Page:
Brainpower is Getting Cheaper

Edward Hugh and Marcelo Rinesi write in The Straits Times:

The ‘new new economy’ way – one that recognises that well-educated human minds are as much of a commodity as any standards-compatible central processing unit – involves software written by bright maverick programmers (maybe tucked away in an East European ‘transitional economy’), the incredibly cheap communication infrastructure of the Internet, and literal warehouses of Indian mechanical-mental workers typing away for what to us may appear as bargain basement wages (but which are still more than they could otherwise earn).

This is how individual ingenuity, cheap technology and cheap intellectual labour defeat corporate R&D and expensive technology. Any American company that insists on playing by the old new rules, using a top cadre of shut-in experts, geographically centralised operations and sub-planetary mindsets, will find itself outflanked, outsmarted and eventually outstripped by a few guys with the right network.

Politicians and losing businessmen call it ‘unfair competition’, while the businessmen that are making money out of it prefer the expression ’emerging outsourcing platforms’.

We see it simply as an extension of Moore’s Law to human beings, which can be put simply like this: The knowledge, expertise and ingenuity that you can rent for US$10,000 (S$17,300), or US$1,000, a year is rising exponentially.

Andressen on What’s New

Marc Andressen in an interview with the San Francisco Chronicle talks about the next new things in the form of “digital industries”:

Digital photography, digital music, digital video, digital gadgets and gizmos. Mobile telephony, mobile data, high-speed wireless, broadband, satellite.

Just across the board. Everywhere you look, it’s proliferating like mad.

Digital cameras for this Christmas are so cheap and so good it’s unbelievable. Consumers are adopting digital video in their homes at phenomenal rates, whether it’s digital satellite, digital video recorders or DVDs.

Digital music is enormous. And what’s happening in the record industry is going to happen in the TV and movie industries. Half a million movies are being dialed up on the Internet each day. I mean, it’s like rolling. You know, it’s happening.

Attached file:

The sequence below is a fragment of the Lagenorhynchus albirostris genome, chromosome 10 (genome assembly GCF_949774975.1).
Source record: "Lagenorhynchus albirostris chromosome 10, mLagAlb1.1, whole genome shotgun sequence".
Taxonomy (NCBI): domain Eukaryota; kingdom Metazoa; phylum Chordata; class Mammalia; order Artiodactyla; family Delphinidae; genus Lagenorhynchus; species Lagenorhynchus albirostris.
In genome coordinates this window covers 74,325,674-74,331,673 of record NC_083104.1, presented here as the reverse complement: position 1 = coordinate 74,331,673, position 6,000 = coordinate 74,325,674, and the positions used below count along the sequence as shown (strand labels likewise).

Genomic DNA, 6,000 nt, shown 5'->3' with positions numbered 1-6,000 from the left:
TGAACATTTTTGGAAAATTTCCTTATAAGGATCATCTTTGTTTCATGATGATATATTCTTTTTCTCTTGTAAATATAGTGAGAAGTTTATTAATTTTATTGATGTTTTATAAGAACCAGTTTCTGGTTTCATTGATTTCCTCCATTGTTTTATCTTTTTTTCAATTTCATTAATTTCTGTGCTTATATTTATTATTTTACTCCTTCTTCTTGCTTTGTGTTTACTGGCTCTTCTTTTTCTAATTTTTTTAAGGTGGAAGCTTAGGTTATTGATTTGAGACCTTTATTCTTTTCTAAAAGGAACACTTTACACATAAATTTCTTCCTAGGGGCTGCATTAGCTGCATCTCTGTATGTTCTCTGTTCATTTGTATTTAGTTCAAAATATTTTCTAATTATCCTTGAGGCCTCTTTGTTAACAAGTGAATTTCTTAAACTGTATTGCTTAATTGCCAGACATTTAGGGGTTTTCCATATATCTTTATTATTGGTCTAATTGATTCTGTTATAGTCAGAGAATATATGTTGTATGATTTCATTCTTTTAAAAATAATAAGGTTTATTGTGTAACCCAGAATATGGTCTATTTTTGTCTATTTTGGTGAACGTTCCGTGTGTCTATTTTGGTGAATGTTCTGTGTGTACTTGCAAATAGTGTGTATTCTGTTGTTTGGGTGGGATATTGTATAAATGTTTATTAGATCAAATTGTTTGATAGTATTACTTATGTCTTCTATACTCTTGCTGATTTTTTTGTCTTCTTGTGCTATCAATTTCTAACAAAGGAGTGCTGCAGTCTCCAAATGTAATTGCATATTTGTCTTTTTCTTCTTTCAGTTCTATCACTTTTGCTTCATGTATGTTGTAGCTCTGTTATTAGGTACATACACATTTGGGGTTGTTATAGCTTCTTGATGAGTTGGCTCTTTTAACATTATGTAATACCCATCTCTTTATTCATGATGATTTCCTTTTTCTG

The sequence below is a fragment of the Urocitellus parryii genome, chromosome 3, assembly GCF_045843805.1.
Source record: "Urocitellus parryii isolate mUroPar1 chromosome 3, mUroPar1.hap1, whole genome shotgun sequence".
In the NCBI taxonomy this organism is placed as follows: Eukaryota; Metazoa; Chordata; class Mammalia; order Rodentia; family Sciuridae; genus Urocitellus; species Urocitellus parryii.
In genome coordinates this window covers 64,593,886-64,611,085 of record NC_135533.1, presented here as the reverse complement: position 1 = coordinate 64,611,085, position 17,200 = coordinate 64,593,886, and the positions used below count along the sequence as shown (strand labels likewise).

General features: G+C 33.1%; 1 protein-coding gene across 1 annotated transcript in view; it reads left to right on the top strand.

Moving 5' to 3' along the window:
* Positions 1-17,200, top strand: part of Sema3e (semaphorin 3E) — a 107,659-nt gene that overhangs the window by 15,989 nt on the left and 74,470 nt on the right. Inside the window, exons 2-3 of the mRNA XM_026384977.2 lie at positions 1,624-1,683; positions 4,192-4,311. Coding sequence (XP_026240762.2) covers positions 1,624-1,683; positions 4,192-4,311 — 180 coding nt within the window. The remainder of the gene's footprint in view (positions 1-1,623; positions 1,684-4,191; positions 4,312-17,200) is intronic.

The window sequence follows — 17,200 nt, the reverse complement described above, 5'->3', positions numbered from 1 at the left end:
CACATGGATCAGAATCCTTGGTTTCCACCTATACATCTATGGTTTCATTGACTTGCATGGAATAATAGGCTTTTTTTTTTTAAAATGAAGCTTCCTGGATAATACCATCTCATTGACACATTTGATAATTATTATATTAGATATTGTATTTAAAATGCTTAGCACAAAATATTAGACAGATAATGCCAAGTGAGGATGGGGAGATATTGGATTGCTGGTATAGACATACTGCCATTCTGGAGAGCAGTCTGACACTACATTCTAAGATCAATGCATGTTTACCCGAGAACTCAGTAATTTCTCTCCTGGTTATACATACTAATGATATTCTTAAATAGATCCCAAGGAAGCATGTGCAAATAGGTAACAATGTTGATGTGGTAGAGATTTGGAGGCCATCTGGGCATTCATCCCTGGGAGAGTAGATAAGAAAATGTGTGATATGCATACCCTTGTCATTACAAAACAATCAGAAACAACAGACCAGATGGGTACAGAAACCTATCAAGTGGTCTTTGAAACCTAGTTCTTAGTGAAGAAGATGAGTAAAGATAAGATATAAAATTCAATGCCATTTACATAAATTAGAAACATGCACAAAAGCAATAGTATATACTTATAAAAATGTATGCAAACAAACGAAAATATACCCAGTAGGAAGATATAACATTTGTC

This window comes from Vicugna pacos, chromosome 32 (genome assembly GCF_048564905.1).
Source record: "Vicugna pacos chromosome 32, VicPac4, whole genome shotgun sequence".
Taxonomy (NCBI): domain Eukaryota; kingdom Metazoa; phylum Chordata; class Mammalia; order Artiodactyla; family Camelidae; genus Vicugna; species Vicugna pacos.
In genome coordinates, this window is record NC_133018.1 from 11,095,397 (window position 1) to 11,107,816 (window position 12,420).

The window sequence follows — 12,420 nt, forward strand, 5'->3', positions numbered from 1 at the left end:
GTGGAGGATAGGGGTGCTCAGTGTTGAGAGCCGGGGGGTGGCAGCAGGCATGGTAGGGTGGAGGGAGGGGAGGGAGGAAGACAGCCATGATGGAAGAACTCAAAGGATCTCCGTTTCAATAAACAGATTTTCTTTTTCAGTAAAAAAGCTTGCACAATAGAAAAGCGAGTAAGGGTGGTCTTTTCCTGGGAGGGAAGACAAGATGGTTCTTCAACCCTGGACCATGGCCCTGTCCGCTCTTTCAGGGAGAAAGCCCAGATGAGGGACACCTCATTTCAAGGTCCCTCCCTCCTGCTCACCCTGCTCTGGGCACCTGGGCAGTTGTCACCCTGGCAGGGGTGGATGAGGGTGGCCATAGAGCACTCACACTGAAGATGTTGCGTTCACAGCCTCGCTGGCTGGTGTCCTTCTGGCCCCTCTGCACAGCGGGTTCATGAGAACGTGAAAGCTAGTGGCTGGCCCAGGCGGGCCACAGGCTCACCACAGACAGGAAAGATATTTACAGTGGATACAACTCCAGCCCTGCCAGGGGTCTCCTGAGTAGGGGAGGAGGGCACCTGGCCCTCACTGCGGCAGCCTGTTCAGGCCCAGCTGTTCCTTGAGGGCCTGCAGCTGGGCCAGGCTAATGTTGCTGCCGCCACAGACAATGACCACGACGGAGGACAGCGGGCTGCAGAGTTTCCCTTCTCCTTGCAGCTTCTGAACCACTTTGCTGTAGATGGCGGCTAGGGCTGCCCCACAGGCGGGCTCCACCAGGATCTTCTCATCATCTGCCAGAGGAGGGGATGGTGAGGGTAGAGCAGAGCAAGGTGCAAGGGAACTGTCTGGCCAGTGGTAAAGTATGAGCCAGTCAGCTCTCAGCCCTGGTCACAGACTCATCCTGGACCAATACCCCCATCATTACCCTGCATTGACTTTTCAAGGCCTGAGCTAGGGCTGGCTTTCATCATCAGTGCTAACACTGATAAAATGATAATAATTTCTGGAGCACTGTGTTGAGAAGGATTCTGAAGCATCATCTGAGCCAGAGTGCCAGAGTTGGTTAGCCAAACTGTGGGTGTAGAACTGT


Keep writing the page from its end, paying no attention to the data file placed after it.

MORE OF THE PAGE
Telephony is changing very quickly. The people who did Kazaa for music sharing have another thing called Skype, which is free, peer-to-peer Internet phone calls. They’ve nailed it.

Wi-Fi is proliferating like mad. Broadband is proliferating very quickly.

On the business computing side, there’s another set of changes. The server hardware landscape is commoditizing (prices are dropping) right now. It’s what happened to the PC in the 1970s and 1980s.

Storage is commoditizing. Network computer is commoditizing. Software is commoditizing.

People say nothing interesting is happening in software. Google, Amazon, EBay, Orbitz, Expedia and Match.com — all these Internet things — they’re software companies. They’re not shipping you software in a box, they’re putting the software up on a Web site.

If you peel back those companies, all they have are software developers. Software developers, a big server complex and a big marketing campaign. It’s a new kind of software company, and it’s exactly the kind of thing we should get excited about.

The Second Tech Boom

David Kirkpatrick (Fortune) takes a look at the emerging, new economy – one where technology is embedded in all that we do, and efficiency and productivity are the norm rather than the exception.

No manufacturing company of consequence operates without a sophisticated enterprise resource planning software infrastructure, whether from SAP or another supplier. Increasingly these systems are linked with sophisticated supply chain and finance automation so companies know where things sit in their pipeline, how much inventory they have, and how much it all is costing them.

Ordering over the Internet has become routine. This is as true for manufacturing giants as it is for consumers. Steel beams, for example, no less than books are now ordered online–probably more, in fact, as a percentage of the total. As a result, when demand increases in one place, its consequences can be felt efficiently, and immediately, elsewhere. Wal-Mart led the way with its long-ago deal with Procter & Gamble automating shelf replenishment, but now that kind of connectivity is, again, routine. We aren’t in the vaunted real-time economy yet, but we’ve moved much closer.

Communication in general between workers inside companies and between companies is now automated by e-mail and web portals. Corporate edicts can be disseminated at unprecedented speed, as can business orders.

Meanwhile, news travels faster and more efficiently. Columns like this one can be written and published immediately, to a group that has indicated its interest. You get the information you want when you want it, whether it’s here or on MyYahoo, or the New York Times Online or Google News. How could that kind of efficiency not help an economy grow rapidly?